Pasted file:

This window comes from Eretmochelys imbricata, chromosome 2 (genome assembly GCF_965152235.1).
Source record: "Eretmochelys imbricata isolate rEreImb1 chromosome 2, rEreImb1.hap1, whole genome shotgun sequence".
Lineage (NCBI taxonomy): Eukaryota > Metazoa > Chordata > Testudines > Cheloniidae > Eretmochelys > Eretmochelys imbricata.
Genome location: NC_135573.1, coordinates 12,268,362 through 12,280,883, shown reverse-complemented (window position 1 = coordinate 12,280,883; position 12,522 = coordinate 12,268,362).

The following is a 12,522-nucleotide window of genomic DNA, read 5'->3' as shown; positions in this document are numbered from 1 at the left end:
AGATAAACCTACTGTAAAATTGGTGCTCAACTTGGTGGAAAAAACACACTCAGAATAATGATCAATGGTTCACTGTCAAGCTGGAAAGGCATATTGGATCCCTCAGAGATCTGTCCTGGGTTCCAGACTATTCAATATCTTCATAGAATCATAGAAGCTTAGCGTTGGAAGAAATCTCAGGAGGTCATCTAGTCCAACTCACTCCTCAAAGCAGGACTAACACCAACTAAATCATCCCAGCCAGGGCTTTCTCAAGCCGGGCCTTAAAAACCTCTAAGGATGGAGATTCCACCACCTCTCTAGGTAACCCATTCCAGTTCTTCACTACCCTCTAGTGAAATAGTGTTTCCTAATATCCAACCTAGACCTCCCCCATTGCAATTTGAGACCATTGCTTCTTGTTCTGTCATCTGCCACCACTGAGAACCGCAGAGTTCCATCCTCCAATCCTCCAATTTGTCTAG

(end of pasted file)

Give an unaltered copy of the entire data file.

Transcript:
This window comes from Eretmochelys imbricata, chromosome 2 (genome assembly GCF_965152235.1).
Source record: "Eretmochelys imbricata isolate rEreImb1 chromosome 2, rEreImb1.hap1, whole genome shotgun sequence".
Lineage (NCBI taxonomy): Eukaryota > Metazoa > Chordata > Testudines > Cheloniidae > Eretmochelys > Eretmochelys imbricata.
Genome location: NC_135573.1, coordinates 12,268,362 through 12,280,883, shown reverse-complemented (window position 1 = coordinate 12,280,883; position 12,522 = coordinate 12,268,362).

The following is a 12,522-nucleotide window of genomic DNA, read 5'->3' as shown; positions in this document are numbered from 1 at the left end:
AGATAAACCTACTGTAAAATTGGTGCTCAACTTGGTGGAAAAAACACACTCAGAATAATGATCAATGGTTCACTGTCAAGCTGGAAAGGCATATTGGATCCCTCAGAGATCTGTCCTGGGTTCCAGACTATTCAATATCTTCATAGAATCATAGAAGCTTAGCGTTGGAAGAAATCTCAGGAGGTCATCTAGTCCAACTCACTCCTCAAAGCAGGACTAACACCAACTAAATCATCCCAGCCAGGGCTTTCTCAAGCCGGGCCTTAAAAACCTCTAAGGATGGAGATTCCACCACCTCTCTAGGTAACCCATTCCAGTTCTTCACTACCCTCTAGTGAAATAGTGTTTCCTAATATCCAACCTAGACCTCCCCCATTGCAATTTGAGACCATTGCTTCTTGTTCTGTCATCTGCCACCACTGAGAACCGCAGAGTTCCATCCTCCAATCCTCCAATTTGTCTAG